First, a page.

Butcher Birds NYT Crossword: A Clue to a Fascinating Family of Birds

If you are a fan of crossword puzzles, you may have come across the clue “butcher birds” in the New York Times crossword of December 8, 2022. The answer to this clue is SHRIKES, a group of songbirds that are known for their predatory and impaling habits. But what are shrikes, and why are they called butcher birds? In this article, we will explore the fascinating world of these birds and learn some facts about their biology, behavior, and distribution.

What are Shrikes and Why are They Called Butcher Birds?

Shrikes are small to medium-sized passerine birds that belong to the family Laniidae, which contains about 30 species in four genera. They are mostly found in Eurasia and Africa, but some species also occur in North America and Australia. Shrikes have a distinctive appearance, with a large, hooked bill, a black mask or eye stripe, and often a contrasting pattern of black, white, and gray on their plumage. They are also known for their complex and melodious songs, which they use to communicate and defend their territories.

Shrikes are called butcher birds because of their unique feeding behavior. They are carnivorous and hunt a variety of prey, such as insects, rodents, lizards, birds, and even small mammals. They use their strong bill to kill their prey by biting the neck or the head. However, unlike most birds of prey, shrikes do not have strong talons to hold their prey. Instead, they use their bill to impale their prey on sharp objects, such as thorns, twigs, barbed wire, or even cactus spines. This way, they can secure their prey while they tear it apart, store it for later consumption, or attract mates. Shrikes are also known to cache their prey in larders, which are collections of impaled prey items that can be used as food reserves or as displays of hunting prowess.

How are Shrikes Related to Butcherbirds of Australia?

Butcherbirds are another group of songbirds that are closely related to shrikes. They belong to the family Artamidae, which also includes the Australian magpie, the currawongs, and the peltops. Butcherbirds are native to Australasia, and comprise about seven species in two genera: Melloria and Cracticus. They are similar to shrikes in appearance and behavior, having a large, hooked bill, a black-and-white or black-and-gray plumage, and a habit of impaling their prey on thorns or forks. They are also accomplished singers, and some species are known to mimic the calls of other birds.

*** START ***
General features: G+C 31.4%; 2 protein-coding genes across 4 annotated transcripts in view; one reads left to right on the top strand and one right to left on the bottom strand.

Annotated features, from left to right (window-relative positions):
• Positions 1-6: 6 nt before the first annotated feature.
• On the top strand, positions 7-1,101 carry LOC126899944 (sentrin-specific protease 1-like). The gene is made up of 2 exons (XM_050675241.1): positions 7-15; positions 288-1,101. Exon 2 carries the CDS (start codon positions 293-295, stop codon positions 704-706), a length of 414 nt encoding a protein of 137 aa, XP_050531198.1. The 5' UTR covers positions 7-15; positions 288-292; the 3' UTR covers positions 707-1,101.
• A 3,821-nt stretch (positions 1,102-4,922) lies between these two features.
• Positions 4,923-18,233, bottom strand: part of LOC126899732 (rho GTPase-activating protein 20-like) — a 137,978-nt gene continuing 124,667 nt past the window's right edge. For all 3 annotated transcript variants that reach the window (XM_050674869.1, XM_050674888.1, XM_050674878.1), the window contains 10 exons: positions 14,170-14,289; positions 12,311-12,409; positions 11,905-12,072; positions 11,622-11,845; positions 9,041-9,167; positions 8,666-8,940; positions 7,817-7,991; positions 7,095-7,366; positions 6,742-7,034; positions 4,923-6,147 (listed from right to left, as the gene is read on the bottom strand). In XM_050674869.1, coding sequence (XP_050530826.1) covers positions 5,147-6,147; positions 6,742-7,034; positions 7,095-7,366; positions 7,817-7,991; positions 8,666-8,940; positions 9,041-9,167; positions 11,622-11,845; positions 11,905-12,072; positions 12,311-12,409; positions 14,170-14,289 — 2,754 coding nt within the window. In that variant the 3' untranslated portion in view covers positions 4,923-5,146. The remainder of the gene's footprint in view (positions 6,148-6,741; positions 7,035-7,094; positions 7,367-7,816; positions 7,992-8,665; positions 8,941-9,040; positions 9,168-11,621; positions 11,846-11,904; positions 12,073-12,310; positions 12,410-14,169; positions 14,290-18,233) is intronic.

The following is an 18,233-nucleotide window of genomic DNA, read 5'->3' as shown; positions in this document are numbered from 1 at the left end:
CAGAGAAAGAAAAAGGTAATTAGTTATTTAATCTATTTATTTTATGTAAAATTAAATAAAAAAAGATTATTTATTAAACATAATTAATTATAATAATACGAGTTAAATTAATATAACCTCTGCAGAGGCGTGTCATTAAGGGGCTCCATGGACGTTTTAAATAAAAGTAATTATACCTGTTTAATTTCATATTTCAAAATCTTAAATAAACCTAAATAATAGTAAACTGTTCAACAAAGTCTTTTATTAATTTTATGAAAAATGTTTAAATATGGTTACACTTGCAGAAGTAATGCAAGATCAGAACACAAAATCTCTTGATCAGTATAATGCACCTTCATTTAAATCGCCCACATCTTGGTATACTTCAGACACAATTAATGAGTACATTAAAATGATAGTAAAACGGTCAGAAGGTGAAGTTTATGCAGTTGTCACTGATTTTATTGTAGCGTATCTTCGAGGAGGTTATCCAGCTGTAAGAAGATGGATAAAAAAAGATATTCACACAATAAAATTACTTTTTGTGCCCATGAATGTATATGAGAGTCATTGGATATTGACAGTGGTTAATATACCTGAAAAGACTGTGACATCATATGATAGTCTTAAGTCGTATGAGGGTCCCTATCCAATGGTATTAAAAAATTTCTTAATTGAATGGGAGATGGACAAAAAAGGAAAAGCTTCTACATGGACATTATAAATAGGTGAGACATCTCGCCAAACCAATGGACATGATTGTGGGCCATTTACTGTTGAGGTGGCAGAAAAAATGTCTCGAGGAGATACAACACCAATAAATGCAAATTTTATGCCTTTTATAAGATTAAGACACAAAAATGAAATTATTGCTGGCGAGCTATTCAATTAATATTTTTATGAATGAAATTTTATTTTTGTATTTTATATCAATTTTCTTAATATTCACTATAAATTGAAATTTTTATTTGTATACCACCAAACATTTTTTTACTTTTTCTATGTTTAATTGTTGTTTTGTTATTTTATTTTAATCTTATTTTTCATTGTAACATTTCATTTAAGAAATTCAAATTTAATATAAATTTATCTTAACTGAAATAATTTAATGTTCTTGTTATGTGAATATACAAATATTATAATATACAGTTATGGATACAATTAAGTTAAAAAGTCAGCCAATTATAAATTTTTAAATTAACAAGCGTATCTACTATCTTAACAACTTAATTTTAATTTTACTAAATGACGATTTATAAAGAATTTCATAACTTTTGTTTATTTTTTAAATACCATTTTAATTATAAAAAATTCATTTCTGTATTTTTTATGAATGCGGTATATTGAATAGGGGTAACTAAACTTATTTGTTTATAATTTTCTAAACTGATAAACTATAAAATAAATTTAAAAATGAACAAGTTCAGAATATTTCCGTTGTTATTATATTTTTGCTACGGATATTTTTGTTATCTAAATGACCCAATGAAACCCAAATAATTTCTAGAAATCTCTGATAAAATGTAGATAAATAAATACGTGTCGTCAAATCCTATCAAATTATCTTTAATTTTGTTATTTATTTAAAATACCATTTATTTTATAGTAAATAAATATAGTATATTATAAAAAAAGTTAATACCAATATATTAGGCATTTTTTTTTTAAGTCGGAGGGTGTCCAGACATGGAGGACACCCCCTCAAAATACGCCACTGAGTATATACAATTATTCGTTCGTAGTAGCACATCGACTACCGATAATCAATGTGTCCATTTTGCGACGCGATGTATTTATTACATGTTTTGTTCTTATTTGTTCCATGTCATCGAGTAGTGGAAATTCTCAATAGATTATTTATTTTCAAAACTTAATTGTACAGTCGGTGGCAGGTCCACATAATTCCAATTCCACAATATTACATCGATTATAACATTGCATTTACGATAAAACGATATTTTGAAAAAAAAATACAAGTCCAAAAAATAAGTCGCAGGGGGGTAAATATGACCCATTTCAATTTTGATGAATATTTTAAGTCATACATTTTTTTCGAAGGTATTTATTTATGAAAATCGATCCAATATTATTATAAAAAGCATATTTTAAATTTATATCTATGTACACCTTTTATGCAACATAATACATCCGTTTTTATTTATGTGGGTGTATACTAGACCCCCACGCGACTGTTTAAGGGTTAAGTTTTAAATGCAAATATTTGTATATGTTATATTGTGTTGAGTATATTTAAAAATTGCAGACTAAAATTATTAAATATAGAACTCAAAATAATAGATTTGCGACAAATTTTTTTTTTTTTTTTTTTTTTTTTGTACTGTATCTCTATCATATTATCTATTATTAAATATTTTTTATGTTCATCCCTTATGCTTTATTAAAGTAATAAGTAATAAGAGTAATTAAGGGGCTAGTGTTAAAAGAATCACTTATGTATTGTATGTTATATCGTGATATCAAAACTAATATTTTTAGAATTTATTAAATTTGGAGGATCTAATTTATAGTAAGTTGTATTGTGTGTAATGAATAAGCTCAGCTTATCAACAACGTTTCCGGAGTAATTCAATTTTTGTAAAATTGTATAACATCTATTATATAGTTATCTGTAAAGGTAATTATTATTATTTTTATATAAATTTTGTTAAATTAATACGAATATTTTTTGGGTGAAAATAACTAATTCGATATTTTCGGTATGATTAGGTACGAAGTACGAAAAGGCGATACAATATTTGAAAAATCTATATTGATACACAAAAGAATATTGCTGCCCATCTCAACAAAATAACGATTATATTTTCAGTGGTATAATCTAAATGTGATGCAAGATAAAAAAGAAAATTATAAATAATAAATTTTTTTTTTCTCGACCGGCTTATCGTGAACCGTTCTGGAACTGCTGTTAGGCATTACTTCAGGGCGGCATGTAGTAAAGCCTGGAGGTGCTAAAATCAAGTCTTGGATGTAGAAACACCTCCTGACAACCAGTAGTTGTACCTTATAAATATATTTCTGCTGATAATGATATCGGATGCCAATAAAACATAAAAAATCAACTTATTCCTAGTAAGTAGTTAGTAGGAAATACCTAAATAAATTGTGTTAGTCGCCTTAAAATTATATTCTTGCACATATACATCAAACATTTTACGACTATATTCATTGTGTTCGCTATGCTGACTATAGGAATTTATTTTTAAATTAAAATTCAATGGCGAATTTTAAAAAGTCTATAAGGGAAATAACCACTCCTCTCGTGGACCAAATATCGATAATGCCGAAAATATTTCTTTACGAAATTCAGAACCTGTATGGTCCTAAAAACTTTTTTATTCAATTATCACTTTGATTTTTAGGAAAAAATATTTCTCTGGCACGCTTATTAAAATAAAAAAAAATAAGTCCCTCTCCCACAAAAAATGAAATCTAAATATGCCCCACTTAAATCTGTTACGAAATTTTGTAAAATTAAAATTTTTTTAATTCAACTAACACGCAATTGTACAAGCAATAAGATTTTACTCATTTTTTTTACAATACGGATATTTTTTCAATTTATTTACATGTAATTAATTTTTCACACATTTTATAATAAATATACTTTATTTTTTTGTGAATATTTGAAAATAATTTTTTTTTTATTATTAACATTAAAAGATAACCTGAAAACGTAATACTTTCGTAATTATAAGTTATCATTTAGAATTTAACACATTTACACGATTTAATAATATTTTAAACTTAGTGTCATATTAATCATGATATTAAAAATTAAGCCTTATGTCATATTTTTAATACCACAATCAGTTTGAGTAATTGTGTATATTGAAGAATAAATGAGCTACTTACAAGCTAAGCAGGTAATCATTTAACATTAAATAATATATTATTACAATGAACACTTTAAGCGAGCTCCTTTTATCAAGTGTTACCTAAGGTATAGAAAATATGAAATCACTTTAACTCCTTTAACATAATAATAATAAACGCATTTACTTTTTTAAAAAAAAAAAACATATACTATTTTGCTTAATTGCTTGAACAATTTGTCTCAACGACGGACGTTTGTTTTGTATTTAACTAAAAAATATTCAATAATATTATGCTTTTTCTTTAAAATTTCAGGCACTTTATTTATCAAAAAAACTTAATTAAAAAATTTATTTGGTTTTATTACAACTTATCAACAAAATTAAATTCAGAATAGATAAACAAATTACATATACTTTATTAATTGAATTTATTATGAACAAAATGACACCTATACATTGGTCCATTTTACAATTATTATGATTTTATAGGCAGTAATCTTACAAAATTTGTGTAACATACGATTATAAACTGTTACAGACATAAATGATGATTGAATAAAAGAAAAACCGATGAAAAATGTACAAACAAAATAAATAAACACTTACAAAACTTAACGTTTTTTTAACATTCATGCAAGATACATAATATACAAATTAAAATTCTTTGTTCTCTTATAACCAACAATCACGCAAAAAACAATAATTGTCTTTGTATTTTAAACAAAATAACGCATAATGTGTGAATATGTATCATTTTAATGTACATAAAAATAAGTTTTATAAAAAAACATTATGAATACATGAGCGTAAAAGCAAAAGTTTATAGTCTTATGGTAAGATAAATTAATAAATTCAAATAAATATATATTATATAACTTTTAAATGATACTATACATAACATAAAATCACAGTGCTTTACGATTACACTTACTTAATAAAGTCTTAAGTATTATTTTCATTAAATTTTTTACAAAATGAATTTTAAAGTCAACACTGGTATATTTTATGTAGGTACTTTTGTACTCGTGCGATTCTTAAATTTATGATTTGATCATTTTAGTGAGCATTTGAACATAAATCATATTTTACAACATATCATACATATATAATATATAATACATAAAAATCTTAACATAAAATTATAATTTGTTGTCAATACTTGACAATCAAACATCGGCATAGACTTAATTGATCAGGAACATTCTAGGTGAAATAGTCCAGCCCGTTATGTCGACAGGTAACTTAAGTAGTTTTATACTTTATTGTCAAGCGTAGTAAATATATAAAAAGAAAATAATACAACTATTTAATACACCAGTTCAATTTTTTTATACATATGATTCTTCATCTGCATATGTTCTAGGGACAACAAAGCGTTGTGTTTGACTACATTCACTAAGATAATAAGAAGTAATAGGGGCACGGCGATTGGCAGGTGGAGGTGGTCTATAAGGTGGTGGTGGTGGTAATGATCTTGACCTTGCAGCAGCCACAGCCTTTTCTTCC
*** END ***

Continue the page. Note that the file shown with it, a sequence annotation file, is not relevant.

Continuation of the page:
However, butcherbirds are not the same as shrikes, and they are not closely related to them. They are an example of convergent evolution, which is the process by which unrelated organisms evolve similar traits due to similar environmental pressures. Butcherbirds and shrikes have independently evolved the same adaptations for hunting and impaling their prey, but they have different evolutionary origins and histories. Shrikes are part of the Corvoidea superfamily, which includes crows, jays, ravens, and other intelligent and social birds. Butcherbirds are part of the Malaconotoidea superfamily, which includes woodswallows, bowerbirds, and birds-of-paradise.

What are Some Interesting Facts about Shrikes and Butcherbirds?

Shrikes and butcherbirds are fascinating birds that have many interesting facts and features. Here are some of them:

  • Shrikes are sometimes called “nine-killers” or “seven-killers” because of the superstition that they kill nine or seven prey items before eating them. This is not true, as shrikes eat their prey as soon as they catch them, unless they are storing them for later or displaying them for mates.
  • Shrikes are also known as “loggerhead shrikes” or “butcherbirds” in North America, where there is only one species, the loggerhead shrike (Lanius ludovicianus). This species is endangered in Canada and declining in the United States, due to habitat loss, pesticide use, and predation by cats and other animals.
  • Butcherbirds are sometimes called “jacky hangman” or “murder bird” in Australia, because of their habit of hanging their prey on branches or wires. They are also known to attack humans or other animals that approach their nests or territories, and can inflict painful wounds with their sharp bills.
  • Butcherbirds are very adaptable and can live in a variety of habitats, from tropical rainforests to arid shrublands. They have also adjusted well to urbanization and can be found in parks and gardens, where they may become semi-tame and accept food offerings from humans.
  • Butcherbirds are cooperative breeders, which means that they form groups of related or unrelated individuals that help each other raise the young. Some group members may delay dispersal and stay with their parents for several years, helping them feed and defend the nestlings and fledglings.


Butcher birds nyt crossword is a clue that leads to the answer SHRIKES, a family of songbirds that are known for their predatory and impaling habits. Shrikes are not the same as butcherbirds, which are another group of songbirds that have similar adaptations but different evolutionary origins. Both shrikes and butcherbirds are fascinating birds that have many interesting facts and features. They are also important predators and scavengers that help control the populations of rodents and insects, and contribute to the diversity and balance of the ecosystems they inhabit.